Sexism in Residential Colleges

Content Warning: Sexual Harassment and Assault

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Sexism in residential colleges within Australia is at epidemic proportions. We have all heard the stories, shaken our heads and passed them on with words of sorrow and pity for the women. It is much easier to face when it is not you, and it is much easier to judge when it is not your friends who are the perpetrators. But the sad truth of the matter is, that often enough, they are.

A series of photos, videos, and sexist words were flung around a Facebook message group consisting of between 20 and 30 (hardly) men, who have too much power and influence in our residential college. I happened to have a “pretty tight relationship” as one of them noted, with these sickeningly self-assured young adults, and I happened to be majorly the subject matter of their taunts.

It was a formal dinner at the start of the year and one of the men created a group message consisting of the second and third year ‘boys club’ members. The night was filled with eating, drinking and dancing, all documented in an online forum with the sole purpose of judging the ‘best mooeys (breasts) on show’ for the night.

A month later a close male friend of mine presented to me the series of messages. I read from the top and scrolled down, sifting through pages and pages of disrespectful words, and the close up photos and videos of mine and a few other girls’ cleavages, who were conveniently sitting opposite the photographers. Silly us, so ignorantly unaware of who we were sharing our meal with.

Like mindless sheep following suit, a handful of the men captured and uploaded images of my body. Seasoned with comments of sexist slurs, that included proposals of raping me – all the while I cheerfully sat opposite them. I sat at the dining table feeling happy and confident in the friendships I had with these guys I had known for two years. We had shared over 100 breakfasts, lunches and dinners, but most importantly, adventures, laughs and celebrations. I was oblivious to the level of respect they actually had for me, and the degradation that was coming my way.

After reading the entire sequence of messages, a series of emotions came over me. I was weirdly flattered, embarrassed, devastated, and finally deflated. I told no one, filled with shame; shame that I could be remotely flattered, shame that my actions could have provoked it, and shame in my confidence in the friendships I had with a handful of the men. Unable to process it, scared to tell anyone in fear of it coming out, I suppressed it. Months later it surfaced into the college community and I began to unravel.

I wish I could say that I am over it and have risen above it, but I am not and I have not. I am heartbroken and I am furious. The objectification and inferior nature with which women are regarded and treated in these residential environments has played on my mind since first attending the college in 2014. I could list countless times when women at my college have been excluded and put down due to their biological ‘inferiority’ in these environments, and I can bet, as a reader, you can name a few too.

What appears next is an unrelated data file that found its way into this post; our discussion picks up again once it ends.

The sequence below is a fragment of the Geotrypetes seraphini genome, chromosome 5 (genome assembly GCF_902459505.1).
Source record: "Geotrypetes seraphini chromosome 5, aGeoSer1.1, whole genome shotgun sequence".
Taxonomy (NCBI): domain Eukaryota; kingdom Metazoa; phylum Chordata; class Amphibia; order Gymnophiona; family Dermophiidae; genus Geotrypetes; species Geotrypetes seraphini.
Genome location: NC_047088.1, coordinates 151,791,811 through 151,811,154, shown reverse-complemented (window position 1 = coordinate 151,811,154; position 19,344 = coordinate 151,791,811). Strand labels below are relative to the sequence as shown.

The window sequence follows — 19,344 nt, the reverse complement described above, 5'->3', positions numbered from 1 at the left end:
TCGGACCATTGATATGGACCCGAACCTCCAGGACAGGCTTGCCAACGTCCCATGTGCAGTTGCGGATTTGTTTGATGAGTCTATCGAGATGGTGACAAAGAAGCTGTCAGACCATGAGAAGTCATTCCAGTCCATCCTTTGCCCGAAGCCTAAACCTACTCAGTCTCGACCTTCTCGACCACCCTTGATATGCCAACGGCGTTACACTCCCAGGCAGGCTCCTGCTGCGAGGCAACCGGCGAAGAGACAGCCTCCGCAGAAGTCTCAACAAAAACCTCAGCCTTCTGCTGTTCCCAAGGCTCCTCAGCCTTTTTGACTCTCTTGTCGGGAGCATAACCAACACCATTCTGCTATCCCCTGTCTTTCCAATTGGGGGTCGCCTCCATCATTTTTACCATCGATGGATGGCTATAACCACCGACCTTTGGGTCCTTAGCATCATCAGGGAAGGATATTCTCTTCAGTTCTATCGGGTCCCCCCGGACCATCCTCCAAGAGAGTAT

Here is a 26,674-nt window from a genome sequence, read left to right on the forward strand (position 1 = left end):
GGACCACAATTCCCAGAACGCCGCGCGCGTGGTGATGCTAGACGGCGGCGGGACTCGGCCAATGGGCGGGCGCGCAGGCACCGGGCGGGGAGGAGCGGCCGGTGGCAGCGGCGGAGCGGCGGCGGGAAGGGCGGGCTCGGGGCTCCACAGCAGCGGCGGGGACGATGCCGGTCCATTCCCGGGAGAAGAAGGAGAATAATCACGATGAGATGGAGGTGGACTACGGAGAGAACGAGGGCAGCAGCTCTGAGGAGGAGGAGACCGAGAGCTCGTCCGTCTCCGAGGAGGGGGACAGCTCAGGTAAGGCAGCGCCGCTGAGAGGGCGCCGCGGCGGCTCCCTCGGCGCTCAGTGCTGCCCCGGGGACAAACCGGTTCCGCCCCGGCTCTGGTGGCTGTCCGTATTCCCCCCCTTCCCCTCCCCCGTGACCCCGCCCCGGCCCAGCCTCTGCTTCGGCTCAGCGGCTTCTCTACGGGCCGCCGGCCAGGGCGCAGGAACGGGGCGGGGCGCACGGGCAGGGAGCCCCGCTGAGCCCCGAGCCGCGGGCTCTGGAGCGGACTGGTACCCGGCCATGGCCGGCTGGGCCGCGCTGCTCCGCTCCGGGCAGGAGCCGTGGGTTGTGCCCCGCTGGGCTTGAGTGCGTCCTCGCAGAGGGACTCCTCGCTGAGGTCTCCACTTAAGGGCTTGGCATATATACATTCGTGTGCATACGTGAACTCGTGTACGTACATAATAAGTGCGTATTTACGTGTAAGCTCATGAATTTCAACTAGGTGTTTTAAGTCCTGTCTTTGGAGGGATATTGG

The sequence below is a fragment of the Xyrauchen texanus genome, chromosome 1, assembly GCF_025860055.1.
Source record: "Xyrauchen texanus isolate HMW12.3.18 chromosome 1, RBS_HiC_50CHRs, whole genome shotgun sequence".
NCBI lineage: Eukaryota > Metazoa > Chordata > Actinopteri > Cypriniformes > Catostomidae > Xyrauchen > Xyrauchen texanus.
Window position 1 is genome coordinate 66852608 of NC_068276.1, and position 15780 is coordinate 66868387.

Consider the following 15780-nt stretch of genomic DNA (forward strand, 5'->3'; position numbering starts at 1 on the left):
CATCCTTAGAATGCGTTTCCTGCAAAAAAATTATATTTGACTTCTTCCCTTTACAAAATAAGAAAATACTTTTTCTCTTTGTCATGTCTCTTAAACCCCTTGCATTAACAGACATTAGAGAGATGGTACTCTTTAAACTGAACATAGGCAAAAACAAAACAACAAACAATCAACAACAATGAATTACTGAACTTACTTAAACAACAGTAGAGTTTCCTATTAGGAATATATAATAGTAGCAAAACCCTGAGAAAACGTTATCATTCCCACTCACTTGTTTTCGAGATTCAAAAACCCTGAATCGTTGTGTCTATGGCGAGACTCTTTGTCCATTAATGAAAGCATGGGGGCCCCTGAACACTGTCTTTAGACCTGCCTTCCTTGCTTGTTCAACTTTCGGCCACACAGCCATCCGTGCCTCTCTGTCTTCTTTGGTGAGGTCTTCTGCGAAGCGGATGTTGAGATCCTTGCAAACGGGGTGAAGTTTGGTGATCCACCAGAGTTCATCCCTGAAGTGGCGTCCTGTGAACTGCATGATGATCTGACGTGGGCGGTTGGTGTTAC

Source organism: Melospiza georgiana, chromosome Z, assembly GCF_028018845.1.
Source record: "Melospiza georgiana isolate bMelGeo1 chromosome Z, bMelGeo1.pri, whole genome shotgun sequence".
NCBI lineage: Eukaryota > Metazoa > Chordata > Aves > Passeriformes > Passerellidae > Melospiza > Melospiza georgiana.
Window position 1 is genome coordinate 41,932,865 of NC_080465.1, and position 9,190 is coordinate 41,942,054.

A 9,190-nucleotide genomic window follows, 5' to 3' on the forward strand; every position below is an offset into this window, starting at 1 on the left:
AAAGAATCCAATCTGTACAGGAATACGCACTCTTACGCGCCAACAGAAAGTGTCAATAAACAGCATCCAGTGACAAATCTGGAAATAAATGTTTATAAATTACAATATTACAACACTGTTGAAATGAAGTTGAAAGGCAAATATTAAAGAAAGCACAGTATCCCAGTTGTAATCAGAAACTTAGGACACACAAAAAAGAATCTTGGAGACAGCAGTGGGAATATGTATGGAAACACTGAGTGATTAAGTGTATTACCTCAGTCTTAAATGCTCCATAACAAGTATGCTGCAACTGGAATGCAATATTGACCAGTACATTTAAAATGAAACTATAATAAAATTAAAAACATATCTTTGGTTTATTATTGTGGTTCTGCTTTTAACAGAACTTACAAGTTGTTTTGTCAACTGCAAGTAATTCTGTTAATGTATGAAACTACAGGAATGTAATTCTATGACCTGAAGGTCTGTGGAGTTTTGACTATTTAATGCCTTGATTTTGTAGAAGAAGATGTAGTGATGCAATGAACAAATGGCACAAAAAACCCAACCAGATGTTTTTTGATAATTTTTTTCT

In my case, the college administration – once alerted to the offence – swiftly meted out punishment and I have had their full support. I am not saying that every man in these environments is guilty of such sexism/bullying, but rather, that an influential, poisonous culture exists.

Unfortunately what happened here happens in a range of forms, better or indeed much worse, in residential halls all over the world. These men arrive at college as boys, unaware of how to operate around the opposite sex, and are thus easily and shamefully influenced by their ‘superior’ peers. Macho attitudes and bravado appear to be attractive qualities and progressively these boys, influenced by the example set by old hands, take on these personas. This is where the segregation of the genders begins and this is where the objectification of women is perpetuated.

These men need to recognize that all the women they reside with are their equals, not objects. Their attitudes affect their female friends and residents in ways that are unimaginable. The biggest crime is that the women leave the college disempowered, undermined and unaware of their potential in all areas of life. I do not want to believe that these experiences are inevitable in the lives of women in university, the workplace and the domestic sphere, but sadly it seems it’s true. This issue needs attention. Sexism in residential halls is fed by an entrenched culture that elevates perpetrators of this behaviour to an iconic status amongst their peers. Ambitiously, I hope one day no one has to feel as low as I have felt as a result of the careless actions of sexist pigs.

If you’ve experienced sexual harassment or assault there are support networks available for you. Follow this link http://www.anu.edu.au/students/services/health-wellbeing/finding-help-and-support-if-you-have-been-sexually-assaulted or email sa.womens@anu.edu.au. You can also call 1800RESPECT 24/7.